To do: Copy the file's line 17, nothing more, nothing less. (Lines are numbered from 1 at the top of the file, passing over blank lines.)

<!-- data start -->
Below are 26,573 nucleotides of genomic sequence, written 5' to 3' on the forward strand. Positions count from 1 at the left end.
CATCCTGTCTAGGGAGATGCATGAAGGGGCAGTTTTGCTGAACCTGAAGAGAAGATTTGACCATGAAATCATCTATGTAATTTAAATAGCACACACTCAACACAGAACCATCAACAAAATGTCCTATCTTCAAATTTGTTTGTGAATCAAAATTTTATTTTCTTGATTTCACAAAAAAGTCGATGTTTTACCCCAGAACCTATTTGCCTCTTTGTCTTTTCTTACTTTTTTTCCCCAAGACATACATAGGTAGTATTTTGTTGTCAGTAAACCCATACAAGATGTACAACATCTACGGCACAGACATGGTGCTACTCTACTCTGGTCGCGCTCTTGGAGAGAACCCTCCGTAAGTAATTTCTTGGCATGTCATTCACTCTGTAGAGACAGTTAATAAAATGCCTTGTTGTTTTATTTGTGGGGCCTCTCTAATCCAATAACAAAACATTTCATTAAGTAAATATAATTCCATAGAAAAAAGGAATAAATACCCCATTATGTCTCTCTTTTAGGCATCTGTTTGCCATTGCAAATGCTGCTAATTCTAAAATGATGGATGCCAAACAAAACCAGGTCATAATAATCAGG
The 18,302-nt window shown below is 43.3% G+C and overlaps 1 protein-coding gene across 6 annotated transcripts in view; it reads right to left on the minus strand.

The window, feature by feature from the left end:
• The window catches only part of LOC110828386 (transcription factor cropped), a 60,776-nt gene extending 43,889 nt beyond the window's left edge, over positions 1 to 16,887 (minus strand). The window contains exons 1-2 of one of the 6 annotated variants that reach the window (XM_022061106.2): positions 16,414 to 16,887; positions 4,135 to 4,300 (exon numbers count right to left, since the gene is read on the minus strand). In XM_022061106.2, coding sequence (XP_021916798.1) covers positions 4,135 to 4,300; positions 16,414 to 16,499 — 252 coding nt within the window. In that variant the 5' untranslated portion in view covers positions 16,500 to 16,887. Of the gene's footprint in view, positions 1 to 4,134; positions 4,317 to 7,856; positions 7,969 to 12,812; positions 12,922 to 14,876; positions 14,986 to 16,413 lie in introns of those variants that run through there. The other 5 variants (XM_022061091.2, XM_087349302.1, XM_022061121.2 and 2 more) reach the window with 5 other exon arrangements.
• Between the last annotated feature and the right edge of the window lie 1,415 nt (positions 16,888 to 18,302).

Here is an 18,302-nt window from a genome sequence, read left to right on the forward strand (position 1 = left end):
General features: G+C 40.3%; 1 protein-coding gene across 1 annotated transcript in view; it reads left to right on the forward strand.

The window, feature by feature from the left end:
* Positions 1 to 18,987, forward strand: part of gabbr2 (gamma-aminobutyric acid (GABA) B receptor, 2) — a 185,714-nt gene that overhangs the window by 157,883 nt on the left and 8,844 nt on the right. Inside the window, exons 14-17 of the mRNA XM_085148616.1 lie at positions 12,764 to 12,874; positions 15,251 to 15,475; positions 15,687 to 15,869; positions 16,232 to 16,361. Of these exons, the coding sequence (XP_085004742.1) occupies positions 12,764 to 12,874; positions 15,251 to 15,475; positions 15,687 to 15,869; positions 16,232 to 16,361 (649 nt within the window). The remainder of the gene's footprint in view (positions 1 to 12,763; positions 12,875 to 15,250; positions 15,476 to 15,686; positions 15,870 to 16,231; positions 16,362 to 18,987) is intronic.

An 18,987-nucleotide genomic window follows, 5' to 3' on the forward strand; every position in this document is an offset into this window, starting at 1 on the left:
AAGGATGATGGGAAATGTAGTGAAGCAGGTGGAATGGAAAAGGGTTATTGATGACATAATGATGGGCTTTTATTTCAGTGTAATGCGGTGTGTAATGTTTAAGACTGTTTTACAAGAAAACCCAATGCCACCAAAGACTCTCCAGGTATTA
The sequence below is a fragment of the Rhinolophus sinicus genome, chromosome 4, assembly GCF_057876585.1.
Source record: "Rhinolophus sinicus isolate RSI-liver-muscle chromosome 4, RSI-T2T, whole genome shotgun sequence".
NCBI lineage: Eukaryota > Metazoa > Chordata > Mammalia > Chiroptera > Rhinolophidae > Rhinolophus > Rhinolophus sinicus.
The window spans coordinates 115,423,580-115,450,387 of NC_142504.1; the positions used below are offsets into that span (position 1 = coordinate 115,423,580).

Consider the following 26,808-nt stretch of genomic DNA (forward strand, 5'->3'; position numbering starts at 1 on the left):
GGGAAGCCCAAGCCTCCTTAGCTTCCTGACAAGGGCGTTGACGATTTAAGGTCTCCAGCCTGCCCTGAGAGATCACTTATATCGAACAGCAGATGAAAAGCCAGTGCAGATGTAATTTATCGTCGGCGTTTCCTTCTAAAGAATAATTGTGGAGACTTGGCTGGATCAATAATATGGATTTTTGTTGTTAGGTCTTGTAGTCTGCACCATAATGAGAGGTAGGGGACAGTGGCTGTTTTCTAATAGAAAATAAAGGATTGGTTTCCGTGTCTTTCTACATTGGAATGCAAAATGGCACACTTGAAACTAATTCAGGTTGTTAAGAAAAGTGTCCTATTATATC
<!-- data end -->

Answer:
Consider the following 26,808-nt stretch of genomic DNA (forward strand, 5'->3'; position numbering starts at 1 on the left):